Incumbent Democrat Tim Bishop opened up a 235-vote lead over the GOP’s Randy Altschuler as the counting of absentee and affidavit ballots in New York’s 1st Congressional District race wound down Tuesday.
Mr. Altschuler, a St. James businessman, watched his lead of almost 400 votes dissolve after counting began last Tuesday, with Mr. Bishop taking the lead by more than 200 votes Monday afternoon, then making further gains on that margin. Counting of the 11,500 such ballots cast in the congressional race was completed Tuesday afternoon.
“We are very confident that Tim Bishop has won this election,” said Mr. Bishop’s spokesman, Jon Schneider.
Still, the race is by no means decided. Both parties have been directed to appear next Tuesday in Suffolk County Supreme Court to address the some 2,000 challenged ballots, which did not count toward Tuesday’s final tally — including absentee, affidavit and Election Day votes — that had Mr. Bishop ahead by 97,050 to 96,815 votes, Mr. Schneider said.
Mr. Altschuler did not appear ready to concede the contested ballots, and with that the race. As of Tuesday afternoon, the GOP had contested about 1,260 votes while the Democratic camp had contested 790.
“We’re going to evaluate everything and stay progressive in how we’re going to proceed,” Mr. Altschuler’s spokesman, Rob Ryan, said Tuesday — just hours before the final reported tally — about contesting individual ballots and the prospect of a recount. The candidate had been fighting the potential for a hand count when he was leading by 400 votes. “I don’t want to speculate about that at this point,” Mr. Ryan said, but noted that an editorial in Tuesday’s New York Times did call for hand recounts in all yet-to-be decided races in the state, even though they are costly.
Meanwhile, Mr. Bishop, of Southampton, who is seeking his fifth two-year term, headed to Orlando, Fla., Tuesday for his annual family vacation to Disney World.
“Mr. Bishop could be riding on Space Mountain as we speak. We feel good about where this is going,” Mr. Schneider said. “Given that every day we’ve been counting we’ve been picking up votes and given they have 471 more objections than we do. When you consider both sides will get an equal amount of objections dismissed, we feel we have more than 400 votes in the bank.”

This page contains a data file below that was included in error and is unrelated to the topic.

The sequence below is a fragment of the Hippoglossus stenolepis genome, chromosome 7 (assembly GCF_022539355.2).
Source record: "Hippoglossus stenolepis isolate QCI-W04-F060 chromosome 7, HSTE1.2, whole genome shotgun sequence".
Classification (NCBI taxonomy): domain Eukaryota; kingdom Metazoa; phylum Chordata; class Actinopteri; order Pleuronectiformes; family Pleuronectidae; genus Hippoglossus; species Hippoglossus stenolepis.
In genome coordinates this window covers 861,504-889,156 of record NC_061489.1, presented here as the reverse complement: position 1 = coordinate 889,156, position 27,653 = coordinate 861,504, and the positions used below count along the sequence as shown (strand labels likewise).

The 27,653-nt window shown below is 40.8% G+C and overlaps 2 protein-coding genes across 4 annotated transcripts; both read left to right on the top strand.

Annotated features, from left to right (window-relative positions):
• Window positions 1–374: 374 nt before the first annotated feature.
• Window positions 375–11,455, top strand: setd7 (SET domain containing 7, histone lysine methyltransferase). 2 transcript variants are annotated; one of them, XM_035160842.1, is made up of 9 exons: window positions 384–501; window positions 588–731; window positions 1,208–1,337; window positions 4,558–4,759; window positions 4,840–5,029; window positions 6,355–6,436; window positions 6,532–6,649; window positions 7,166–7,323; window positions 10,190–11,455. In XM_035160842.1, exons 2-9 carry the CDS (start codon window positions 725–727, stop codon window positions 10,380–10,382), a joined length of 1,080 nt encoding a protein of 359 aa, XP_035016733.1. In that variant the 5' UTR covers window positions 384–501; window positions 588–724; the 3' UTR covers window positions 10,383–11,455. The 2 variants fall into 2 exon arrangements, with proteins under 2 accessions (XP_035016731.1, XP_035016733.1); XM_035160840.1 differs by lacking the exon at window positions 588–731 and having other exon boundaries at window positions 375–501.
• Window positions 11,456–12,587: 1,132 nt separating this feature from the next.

Both sides have experienced a roller coaster ride since election night, when preliminary tallies by election workers had Mr. Bishop up about 3,500 votes. A recanvassing of the optical voting machines, used for the first time in a Suffolk County general election, showed he was actually down by 383. And an ongoing audit of 3 percent of voting machines has shown no problems with the equipment.
But that doesn’t mean voters weren’t confused going into the booth, where they were supposed to use a pen to fill in circles next to candidate names. Some voters reported drawing X’s or checkmarks or circling candidates’ names.
The reported confusion could be enough to result in a hand recount, though Mr. Altschuler’s side has argued that the law wouldn’t allow for it without specific grounds, such as a machine audit that found problems with the devices.
The media are updated on the count by campaign managers, as county Board of Election officials in Yaphank won’t provide information until the vote is official.
Neither side would speculate Tuesday as to when a final determination would be made.
“It’s been a seesaw since election night,” said veteran lobbyist Desmond Ryan (no relation to Rob Ryan), who has been watching the 1st Congressional District race closely. “The question now begs, at the end of the day, with such a large number of contested ballots, does it go to court or can it reach some resolve with the Board of Elections?”
Throughout the week-long count of absentee and affidavit ballots, the two sides have been sparring. Mr. Altschuler’s camp has accused the Democrats of contesting military ballots as well as those cast by poll workers and multi-millionaires who have only summer residences in Suffolk County.
Rob Ryan e-mailed a press release to media Monday that read: “We will not let Tim Bishop steal this election.”
Mr. Schneider has repeatedly said the Altschuler campaign’s contested votes came as “part of a game” to make it appear the race was closer than it actually was. “I think it’s a joke; it’s offensive that they think they could be the arbiters who can and cannot vote in this country,” Mr. Schneider said.
Votes from Mr. Bishop’s parents, who sent in absentee ballots from Florida, and the college student son of lame duck state Senator Brian Foley (D-Blue Point), also cropped up as topics of squabbling during the ballot fight.
As for the possible hand recount, Desmond Ryan said, “It boils down to this: Were there problems with the machines? Yes. Large problems? No. Was there some confusion among the senior populations? Yes. So you want to get it right; no matter how long the process takes, the electorate deserves a proper decision.
“The ironic factor in all this,” he continued, “is that the reason so much money was spent on these voting machines was so we would have a paper trail but we wouldn’t have dangling chads,” as in the 2000 presidential election in Florida.
“But we still have two congressional candidates dangling in the wind.”